How supply chains can unlock net zero
12th April 2023
60% of carbon emissions are generated by supply chains. Decarbonising your own supply chain – and abating your Scope 3 emissions – plays a key role in helping you to reach net zero. Importantly, your business may be part of other organisations’ supply chains too. Decarbonising can help you prepare for when they turn to you to reduce your emissions.
Why do supply chains matter?
Many organisations have already taken action to decarbonise their own direct – or Scope 1 – Greenhouse Gas (GHG) emissions to meet their commitments to net zero. These may include converting their fleet to Electric Vehicles (EVs) or increasing the efficiency of their operational processes.
Many are also abating their Scope 2 emissions – indirect emissions linked to the energy or electricity they use – by buying renewable electricity.
But abating Scope 3 emissions is much more challenging. These are the GHG emissions that happen as a result of your organisation’s activities. They’re up- or downstream from your own activities and are therefore outside of your direct control.
Provided your organisation is committed to genuine decarbonisation, then it’s in all our interest to do everything we can to help reduce our Scope 3 emissions.
How can you decarbonise your supply chain?
Quantify your Scope 3 emissions
Firstly, you need to measure your Scope 3 emissions. Which means you’ll need to work closely with suppliers and customers to identify and address emissions throughout your entire value chain. This is much easier to do with suppliers, as you can use contracts to set out your expectations. If you’re working with customers who aren’t interested in reducing their emissions, then that may be a sign that your values are not aligned.
Collaborate with your suppliers to set targets to reduce their emissions
Then you need to ensure that those suppliers take action to abate their emissions. Many organisations are now requiring their partners to set net zero targets through the Science Based Target initiative (SBTi) of their own, and to report on their progress towards those goals.
Your suppliers also need to make sure that any subcontractors or suppliers working for them – such as transport companies – measure and report their emissions too. You need to see the whole picture, so you’ll have to engineer a ‘reverse cascade’ of information flowing upwards from suppliers and their suppliers towards you.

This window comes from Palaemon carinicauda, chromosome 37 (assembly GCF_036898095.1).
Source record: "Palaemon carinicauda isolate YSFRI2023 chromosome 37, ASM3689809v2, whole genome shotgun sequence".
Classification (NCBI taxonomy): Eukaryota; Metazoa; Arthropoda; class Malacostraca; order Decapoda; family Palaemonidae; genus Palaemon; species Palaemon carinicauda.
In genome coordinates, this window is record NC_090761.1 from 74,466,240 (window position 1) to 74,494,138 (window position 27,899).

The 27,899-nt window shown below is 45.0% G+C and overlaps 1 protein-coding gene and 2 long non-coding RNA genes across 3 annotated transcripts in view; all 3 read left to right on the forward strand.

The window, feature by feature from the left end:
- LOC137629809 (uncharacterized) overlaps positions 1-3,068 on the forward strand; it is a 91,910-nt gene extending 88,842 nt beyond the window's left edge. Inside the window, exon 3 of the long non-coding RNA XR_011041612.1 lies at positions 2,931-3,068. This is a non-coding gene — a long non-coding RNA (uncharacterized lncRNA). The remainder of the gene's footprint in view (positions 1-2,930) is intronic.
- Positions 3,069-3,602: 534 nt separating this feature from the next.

What areas do Scope 3 emissions cover?
According to the GHG Protocol there are 15 areas of activity associated with your organisation which could lead to Scope 3 emissions. You’ll need to look at suppliers from all these areas of your supply chain too in order to decarbonise it.
- Purchased goods and services
- Capital goods
- Fuel- and energy-related activities
- Upstream transportation and distribution
- Waste generated in operations
- Business travel
- Employee commuting
- Upstream leased assets
- Downstream transportation and distribution
- Processing of sold products
- Use of sold products
- End-of-life treatment of sold products
- Downstream leased assets
Which companies are decarbonising their supply chains?
Many of the world’s leading companies are already engaged in abating their Scope 3 emissions.
At Drax, we’re engaging with suppliers across our entire value chain, including third party pellet producers, maritime freight and rail suppliers and suppliers of capital goods, in order to understand how we can work effectively together to reduce emissions. These engagements can take the form of informal ideas sharing through to formal joint ventures.
Multinational giant Unilever is another company that’s set itself an ambitious goal. They’re committed to reaching net zero across their Scope 1, Scope 2 and Scope 3 carbon emissions by 2039.
They’re working in partnership with their suppliers to abate emissions, prioritising partnerships with new suppliers who are already setting SBTi targets for emissions reductions. They’re embedding Scope 3 emissions abatement in the very heart of their business.
At Drax, we’ve committed to achieving ‘carbon negative’ status by 2030, ensuring that we’re removing more tonnes of greenhouse gases than our value chain emits.
Our Carbon Reporting Guide can help your partners
It’s vital to understand the scale of the task ahead of you when you set about decarbonising your supply chain. That means you need anyone who is supplying you – and anyone who is supplying them – to calculate their Scope 1 and Scope 2 emissions and report them to you.
Our Guide to Carbon Reporting can help your organisation and your partners to do that. It’s designed to help organisations calculate their GHG emissions and meet the Streamlined Energy and Carbon Reporting (SECR) criteria.Download your free copy